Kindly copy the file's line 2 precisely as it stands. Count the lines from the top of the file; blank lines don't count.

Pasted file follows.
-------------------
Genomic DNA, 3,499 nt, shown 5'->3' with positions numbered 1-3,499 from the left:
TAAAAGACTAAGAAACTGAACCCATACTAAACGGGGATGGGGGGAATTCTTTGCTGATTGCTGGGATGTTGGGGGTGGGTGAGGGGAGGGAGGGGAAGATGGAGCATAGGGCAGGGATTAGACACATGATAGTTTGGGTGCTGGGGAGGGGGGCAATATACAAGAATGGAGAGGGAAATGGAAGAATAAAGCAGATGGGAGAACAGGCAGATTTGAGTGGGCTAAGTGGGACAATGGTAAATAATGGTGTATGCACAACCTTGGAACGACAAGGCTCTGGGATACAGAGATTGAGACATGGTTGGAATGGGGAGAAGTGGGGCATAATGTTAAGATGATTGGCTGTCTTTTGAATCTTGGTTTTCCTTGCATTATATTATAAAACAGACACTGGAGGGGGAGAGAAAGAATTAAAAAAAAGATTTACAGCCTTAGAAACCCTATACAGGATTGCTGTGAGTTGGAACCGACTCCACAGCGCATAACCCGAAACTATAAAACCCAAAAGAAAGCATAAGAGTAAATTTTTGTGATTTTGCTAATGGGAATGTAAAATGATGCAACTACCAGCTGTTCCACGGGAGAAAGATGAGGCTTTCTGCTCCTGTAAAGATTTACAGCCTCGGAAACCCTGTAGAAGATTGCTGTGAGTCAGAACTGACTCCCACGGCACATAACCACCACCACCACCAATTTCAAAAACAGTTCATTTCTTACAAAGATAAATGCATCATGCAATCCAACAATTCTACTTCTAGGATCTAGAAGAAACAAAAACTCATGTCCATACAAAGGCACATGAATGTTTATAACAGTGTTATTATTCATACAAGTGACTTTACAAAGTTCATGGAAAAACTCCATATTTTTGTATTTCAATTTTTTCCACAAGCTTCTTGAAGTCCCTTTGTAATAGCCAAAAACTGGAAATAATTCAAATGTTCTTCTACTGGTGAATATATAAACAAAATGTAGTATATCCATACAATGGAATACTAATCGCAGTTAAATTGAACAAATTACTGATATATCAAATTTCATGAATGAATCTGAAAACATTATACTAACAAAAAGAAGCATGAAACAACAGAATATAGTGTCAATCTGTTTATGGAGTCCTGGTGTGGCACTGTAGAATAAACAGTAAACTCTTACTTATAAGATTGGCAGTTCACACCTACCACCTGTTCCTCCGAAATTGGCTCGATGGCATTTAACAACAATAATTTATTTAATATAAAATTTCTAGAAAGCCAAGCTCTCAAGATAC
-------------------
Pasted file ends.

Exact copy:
TAAAAGACTAAGAAACTGAACCCATACTAAACGGGGATGGGGGGAATTCTTTGCTGATTGCTGGGATGTTGGGGGTGGGTGAGGGGAGGGAGGGGAAGATGGAGCATAGGGCAGGGATTAGACACATGATAGTTTGGGTGCTGGGGAGGGGGGCAATATACAAGAATGGAGAGGGAAATGGAAGAATAAAGCAGATGGGAGAACAGGCAGATTTGAGTGGGCTAAGTGGGACAATGGTAAATAATGGTGTATGCACAACCTTGGAACGACAAGGCTCTGGGATACAGAGATTGAGACATGGTTGGAATGGGGAGAAGTGGGGCATAATGTTAAGATGATTGGCTGTCTTTTGAATCTTGGTTTTCCTTGCATTATATTATAAAACAGACACTGGAGGGGGAGAGAAAGAATTAAAAAAAAGATTTACAGCCTTAGAAACCCTATACAGGATTGCTGTGAGTTGGAACCGACTCCACAGCGCATAACCCGAAACTATAAAACCCAAAAGAAAGCATAAGAGTAAATTTTTGTGATTTTGCTAATGGGAATGTAAAATGATGCAACTACCAGCTGTTCCACGGGAGAAAGATGAGGCTTTCTGCTCCTGTAAAGATTTACAGCCTCGGAAACCCTGTAGAAGATTGCTGTGAGTCAGAACTGACTCCCACGGCACATAACCACCACCACCACCAATTTCAAAAACAGTTCATTTCTTACAAAGATAAATGCATCATGCAATCCAACAATTCTACTTCTAGGATCTAGAAGAAACAAAAACTCATGTCCATACAAAGGCACATGAATGTTTATAACAGTGTTATTATTCATACAAGTGACTTTACAAAGTTCATGGAAAAACTCCATATTTTTGTATTTCAATTTTTTCCACAAGCTTCTTGAAGTCCCTTTGTAATAGCCAAAAACTGGAAATAATTCAAATGTTCTTCTACTGGTGAATATATAAACAAAATGTAGTATATCCATACAATGGAATACTAATCGCAGTTAAATTGAACAAATTACTGATATATCAAATTTCATGAATGAATCTGAAAACATTATACTAACAAAAAGAAGCATGAAACAACAGAATATAGTGTCAATCTGTTTATGGAGTCCTGGTGTGGCACTGTAGAATAAACAGTAAACTCTTACTTATAAGATTGGCAGTTCACACCTACCACCTGTTCCTCCGAAATTGGCTCGATGGCATTTAACAACAATAATTTATTTAATATAAAATTTCTAGAAAGCCAAGCTCTCAAGATAC